Tuesday, August 31, 2010

Merrily We Roll Along, Available Light, 08/28/10

Available Light never shirked from chances, and their first musical – beating much more established companies in town – doesn’t pander or dodge tough questions in any way.  Sondheim’s much-maligned Merrily We Roll Along written with George Furth (book) based on the play by George Kaufman and Moss Hart, with its backwards-looking story structure starting at 1976 and ending in 1957, hadn’t been produced in central Ohio in 20 years, and then at Denison University.  This production is a wonder, if you’re still doubting seeing it, go. Go. Go.

John Dranschak’s direction (assistant direction from Acacia Duncan) is perfect, using the space exactly right, keeping the focus on the main characters but also throwing you off with the chorus on the transitions, buying the production time to let the year-shifts sink in.  Darin Keesing’s design and Dave Wallingford’s sound design are marvels, a minimal set of not-quite-abstracted doors and sound both that place it in its time but not of its time, not leaning too much on the crutch of easy period signifiers.

This show is about the corrosion of youthful ideals and the bitterness that arises when they don’t get corroded, much reminding me of the Cai Guo-Quiang exhibit I saw at the Guggenheim  a few years ago, terracotta workers slowly less finished as you walked around the spiral until it was just raw material, raw potential.  And because it starts in success and dissolution, the songs (and their mirror-songs) start out knottier and angrier and by the second act as these beautiful songs of optimism and youth ring out you’re looking for the cracks, the dark  humor comes from how you know it all ends.

Of course any musical’s going to live and die by its stars, and Available Light’s always had a knack for matching the exact actor to a role, and they outdid themselves here.  Ian Short plays Franklin Shepard, the one of the trio who leaves his friends in the dust by – if not “selling out”, because this show doesn’t trade in easy dichotomies without puncturing them at least a little – and another in Sondheim’s list of male leads who are basically ciphers, reactive but not truly active, at least onstage (see also Bobby from Company, Frederik from A Little Night Music, and Giorgio from Passion).  The character’s confusion, the enough-self-awareness to understand why he’s being left, enough charm to sell himself the center of attention to the myriad people around him, but also enough awareness to think “Why can’t I just enjoy this success?  Why does success need to be a problem?”  All of that fuels a terrific performance that sells some of the most challenging scenes and songs in the show.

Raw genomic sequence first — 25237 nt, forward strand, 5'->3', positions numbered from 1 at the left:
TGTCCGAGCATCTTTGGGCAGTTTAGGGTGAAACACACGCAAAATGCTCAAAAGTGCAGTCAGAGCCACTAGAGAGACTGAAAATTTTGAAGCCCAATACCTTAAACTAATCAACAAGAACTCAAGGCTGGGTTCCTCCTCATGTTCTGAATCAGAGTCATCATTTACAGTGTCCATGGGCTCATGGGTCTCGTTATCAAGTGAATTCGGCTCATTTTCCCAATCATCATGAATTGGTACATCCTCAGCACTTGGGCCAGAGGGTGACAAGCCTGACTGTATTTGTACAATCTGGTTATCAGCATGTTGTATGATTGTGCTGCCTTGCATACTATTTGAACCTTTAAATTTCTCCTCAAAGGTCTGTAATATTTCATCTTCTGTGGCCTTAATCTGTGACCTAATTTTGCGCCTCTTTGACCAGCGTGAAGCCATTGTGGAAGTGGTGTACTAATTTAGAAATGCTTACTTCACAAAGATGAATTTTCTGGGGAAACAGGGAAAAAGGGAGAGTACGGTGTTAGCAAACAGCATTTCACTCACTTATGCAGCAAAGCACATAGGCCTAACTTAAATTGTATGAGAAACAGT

As good as Short is, even better are the other legs of the triangle, Nick Lingnofski as Charley Kringus, the purist who turns his insecurities outward when he thinks his partner’s leaving him in more than one sense.  He hits an absolute home run on one of the sharpest indictments of the ambiguity around success Sondheim ever wrote,“Franklin Shepard, Inc.” and bringing a sweetness that belies the knowledge of what happens next to “Our Time” that keeps it from being all sentiment or swagger. 

And best of all is Heather Carvel, lifting the character of Mary above another Dorothy Parker riff, and roaring through her piece of “Old Friends”, “Now You Know” and “Opening Doors”, and breaking every heart for miles on “Like It Was”.  The most cutting and the most adrift, but played so it never feels like another cliché, it feels as fresh as tomorrow, and with a voice that slips in and out of joy and rage with the power of a blast furnace but doesn’t ever rely on classic Broadway belting. 

Michelle Schroeder as Franklin’s first wife makes the absolute most out of her few scenes, maybe helped by her having the only thing in the show that ever approached a standard, “Not a Day Goes By”.  Kim Garrison Hopcraft, as Gussie Carnegie, maybe one of the most misogynistic portraits Sondheim ever painted, even manages to get us close to understanding, manages to make us feel something other than contempt when the character walks on stage, and does it by not judging and giving the character a refreshing self-awareness, and killing her songs.  But no one in the 20-person cast is bad, even people who mostly appear in the chorus transitions get moments to shine, particularly Ryan Kay as a waiter with a dream, and Elena Perantoni who damn near steals a scene she’s in with two sung lines and one spoken.

Anyone who’s ever had that feeling like the world’s at your feet, you and your friends are just about to be great, whoever’s watched that feeling disappear and had to try to find it somewhere else, whoever’s had those bullshit sessions on the roof and found one of the other people turned it into a better song or a complete novel and you had to choke back that jealousy.  Anyone who remembers how fraught with possibility the summer nights were when they were 20 and how rare it seems you’re in touch with that any more.  Anyone who wants to be inspired or just goddamn entertained, go see this.  Hell, I’m going to see it a second time before it closes at the end of this weekend.  http://avltheatre.com/1011/blog/category/shows/merrily/


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